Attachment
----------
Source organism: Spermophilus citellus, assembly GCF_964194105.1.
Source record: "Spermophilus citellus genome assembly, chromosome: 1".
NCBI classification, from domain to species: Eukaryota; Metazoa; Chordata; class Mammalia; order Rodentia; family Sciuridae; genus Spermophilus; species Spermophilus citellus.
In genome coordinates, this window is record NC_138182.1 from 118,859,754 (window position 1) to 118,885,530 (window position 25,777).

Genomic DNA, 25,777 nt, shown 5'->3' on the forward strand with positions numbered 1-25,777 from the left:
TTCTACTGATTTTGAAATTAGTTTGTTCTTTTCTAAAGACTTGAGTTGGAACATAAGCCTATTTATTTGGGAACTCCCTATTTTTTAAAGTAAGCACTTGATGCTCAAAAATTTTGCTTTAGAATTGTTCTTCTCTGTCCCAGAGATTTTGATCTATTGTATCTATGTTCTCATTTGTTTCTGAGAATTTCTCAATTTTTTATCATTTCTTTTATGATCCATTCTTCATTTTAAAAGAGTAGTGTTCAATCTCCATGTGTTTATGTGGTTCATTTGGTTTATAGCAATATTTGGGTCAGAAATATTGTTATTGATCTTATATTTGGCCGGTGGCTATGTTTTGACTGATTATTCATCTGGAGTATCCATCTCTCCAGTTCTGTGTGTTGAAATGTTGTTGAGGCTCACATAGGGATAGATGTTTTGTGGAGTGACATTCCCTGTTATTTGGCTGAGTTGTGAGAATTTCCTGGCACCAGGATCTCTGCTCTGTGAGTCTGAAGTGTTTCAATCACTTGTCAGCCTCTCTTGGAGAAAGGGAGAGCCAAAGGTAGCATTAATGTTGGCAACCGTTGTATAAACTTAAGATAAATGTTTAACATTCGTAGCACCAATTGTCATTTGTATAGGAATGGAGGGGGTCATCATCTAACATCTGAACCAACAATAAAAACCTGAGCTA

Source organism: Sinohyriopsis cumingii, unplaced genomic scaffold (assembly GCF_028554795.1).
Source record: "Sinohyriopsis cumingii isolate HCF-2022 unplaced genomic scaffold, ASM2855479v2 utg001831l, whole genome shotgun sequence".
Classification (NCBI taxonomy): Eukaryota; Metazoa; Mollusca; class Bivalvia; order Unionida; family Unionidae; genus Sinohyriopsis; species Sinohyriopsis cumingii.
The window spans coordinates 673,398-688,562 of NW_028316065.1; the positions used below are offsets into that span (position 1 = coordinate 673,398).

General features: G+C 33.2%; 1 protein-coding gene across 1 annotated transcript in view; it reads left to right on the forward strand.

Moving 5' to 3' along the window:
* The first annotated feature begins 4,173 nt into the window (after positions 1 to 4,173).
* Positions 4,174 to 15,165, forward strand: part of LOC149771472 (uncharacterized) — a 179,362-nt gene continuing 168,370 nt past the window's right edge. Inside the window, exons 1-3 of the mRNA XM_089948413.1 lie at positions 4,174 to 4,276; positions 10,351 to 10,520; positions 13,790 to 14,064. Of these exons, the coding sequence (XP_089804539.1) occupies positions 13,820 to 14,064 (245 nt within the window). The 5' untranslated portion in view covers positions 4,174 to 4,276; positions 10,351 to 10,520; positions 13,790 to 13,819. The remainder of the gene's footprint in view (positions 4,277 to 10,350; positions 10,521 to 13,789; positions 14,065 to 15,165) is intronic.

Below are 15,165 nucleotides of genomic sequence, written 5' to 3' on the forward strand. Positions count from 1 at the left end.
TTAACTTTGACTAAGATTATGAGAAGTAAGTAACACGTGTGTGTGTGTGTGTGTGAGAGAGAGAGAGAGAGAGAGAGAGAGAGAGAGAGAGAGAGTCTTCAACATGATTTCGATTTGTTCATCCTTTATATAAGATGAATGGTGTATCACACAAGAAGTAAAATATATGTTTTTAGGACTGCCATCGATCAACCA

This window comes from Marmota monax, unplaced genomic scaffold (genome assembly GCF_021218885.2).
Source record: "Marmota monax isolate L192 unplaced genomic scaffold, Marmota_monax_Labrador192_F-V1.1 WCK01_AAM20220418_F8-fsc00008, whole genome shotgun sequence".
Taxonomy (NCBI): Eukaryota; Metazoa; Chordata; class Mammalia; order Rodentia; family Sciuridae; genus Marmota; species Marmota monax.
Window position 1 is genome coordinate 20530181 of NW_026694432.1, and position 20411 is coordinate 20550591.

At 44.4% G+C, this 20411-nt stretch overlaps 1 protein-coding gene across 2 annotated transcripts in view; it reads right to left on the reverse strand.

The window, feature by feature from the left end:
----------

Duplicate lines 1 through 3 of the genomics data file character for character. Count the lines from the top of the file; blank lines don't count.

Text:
Source organism: Spermophilus citellus, assembly GCF_964194105.1.
Source record: "Spermophilus citellus genome assembly, chromosome: 1".
NCBI classification, from domain to species: Eukaryota; Metazoa; Chordata; class Mammalia; order Rodentia; family Sciuridae; genus Spermophilus; species Spermophilus citellus.